THE AWARD-WINNING STUDENT NEWSPAPER AT ELMHURST COLLEGE. VOL. 48 SEPTEMBER 10, 2013
Nursing lab partners with local hospital
A nursing student works on a baby simulator available in the Elmhurst Memorial Hospital learning lab.
staff writer There they sit, eyes glassy, a listless, lifeless look on their faces. Undergraduates after a long, boring class? No, they’re dummies—simulated people. The Deicke Center for Nursing Education (DCNE) uses them in teaching labs. And its dummies will be getting a new home soon, as the
DCNE’s clinical simulation and immersive learning lab, currently confined to less than 1000 square feet in the basement of Memorial Hall, is getting an upgrade. Under the terms of EC’s new partnership with Elmhurst Memorial Hospital (EMH), the lab will be moved to the hospital and occupy approximately 5000 square feet, in addition to giving access to a classroom accommodating 25 to 30 people.
But the partnership comes at a time of deficit for both institutions. EC reported a $3.1 million deficit for fiscal year 2011-2012, following a $972,000 deficit in fiscal year 2010-2011. EC also bears the debt of millions in investments in the School for Professional Studies, an effort to better serve nontraditional and adult students. EMH is struggling with low patient volumes, nearly $500
million in debt from construction of a new complex in 2011, an abrupt departure of its CEO this March, and a credit rating downgraded by Fitch Ratings this January to BBB, two levels above junk bond status, according to an article on Elmhurst Patch. Still, rent for the space stands at only $1 per year, and EMH is also paying all utility bills, said Julie Hoff, department chair and director of the DCNE.
“But then they [EMH] get use of the space,” she said. “It’s scheduled out. We have an agreement of when they can use the space for their own training for free. We’re using hospital space, they’re going to have access to the lab at designated times.” While EMH is providing the space, the DCNE is providing all equipment, transferring existing and soon-to-be-purchased equipment to the hospital, some of which is worth as much as $80,000. “Most of it’s gonna be stuff we [already] have,” Hoff said. “We have five simulators...two babies, an adolescent, a birthing woman, and an adult man. We would like in one year to possibly purchase the latest sim man.” Areas of the new lab will be devoted to recreating hospital, clinic, and home environments, aimed to foster flexibility in nurses, especially the home environment. “In the home environment, there will be a bathroom and like a little living area,” Hoff said. “What that’s meant to do is [teach students,] how do you enter a home and look for signs of abuse? How do you retrofit a home to take care of someone in the last stages of their life?” Transportation to and from the lab for resident students without cars will be by shuttle bus, whereas students with cars will be responsible for their own transportation. The adaptability and size of the space were tantamount to the partnership, according to see NURSING on page 2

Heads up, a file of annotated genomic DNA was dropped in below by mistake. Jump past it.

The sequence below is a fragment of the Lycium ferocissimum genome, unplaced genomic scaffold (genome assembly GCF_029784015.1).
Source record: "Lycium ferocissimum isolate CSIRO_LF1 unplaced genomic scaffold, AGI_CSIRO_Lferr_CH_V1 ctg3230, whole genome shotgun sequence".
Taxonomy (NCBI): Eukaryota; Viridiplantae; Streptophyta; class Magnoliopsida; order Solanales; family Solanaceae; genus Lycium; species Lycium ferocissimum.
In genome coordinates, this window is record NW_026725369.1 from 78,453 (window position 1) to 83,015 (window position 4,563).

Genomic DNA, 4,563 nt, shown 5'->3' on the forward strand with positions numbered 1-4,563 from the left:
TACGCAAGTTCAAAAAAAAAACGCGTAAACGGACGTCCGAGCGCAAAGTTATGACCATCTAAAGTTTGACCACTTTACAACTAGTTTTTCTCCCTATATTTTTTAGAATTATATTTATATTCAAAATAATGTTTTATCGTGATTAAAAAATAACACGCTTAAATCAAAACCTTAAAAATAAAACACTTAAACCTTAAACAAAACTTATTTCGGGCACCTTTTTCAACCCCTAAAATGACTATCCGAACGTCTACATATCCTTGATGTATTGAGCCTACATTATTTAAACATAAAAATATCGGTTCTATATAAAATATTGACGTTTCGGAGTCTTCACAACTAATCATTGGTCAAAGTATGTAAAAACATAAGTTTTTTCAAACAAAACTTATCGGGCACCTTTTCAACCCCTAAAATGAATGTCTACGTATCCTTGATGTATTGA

Student arrested for marijuana possession Patrick Erwin
news & online editor An EC student was arrested during the College’s welcoming days for students when cannabis was found in his Stanger Hall dorm room. Louis M. Hernandez, 19, was arrested by City of Elmhurst police on Aug. 21. Acting on a referral from Campus Security, police found 2.9 grams of cannabis and related paraphernalia, including grinders and a smoking pipe, in Hernandez’s room. According to the city police blotter, Hernandez, of Dublin, Calif., was released on bond. “He was a student at the time of the incident and arrest,” Jeff Kedrowski, executive director of security and emergency management for the College,
confirmed in an email. “He is not a student at this time.” According to OneDublin.org, a website for Dublin (Calif.) High School, Hernandez graduated in 2012. A post dated May 2012 recognized Hernandez as the recipient of an EC scholarship. Kedrowski declined further comment about any campus proceedings regarding Hernandez and his specific case, citing the requirements of the Family Educational Rights and Privacy Act (FERPA). Last spring, in response to another marijuana possession case, Kedrowski told The Leader that agreements “signed by all residential students,” grant Campus Security the right to search student residences. In that April 2013 case, two EC students living at El-
mhurst Terrace were arrested and charged for possession of two grams of marijuana and drug paraphernalia. According to data on the National Organization for the Reform of Marijuana Laws (NORML) website, possession of 2.9 grams of cannabis in would be considered a misdemeanor under Illinois law, and carries a maximum sentence of 6 months in jail. Fhoto by Joseph Kok Drug paraphernalia were found in Hernandez’s Stanger Hall dorm.
September 10, 2013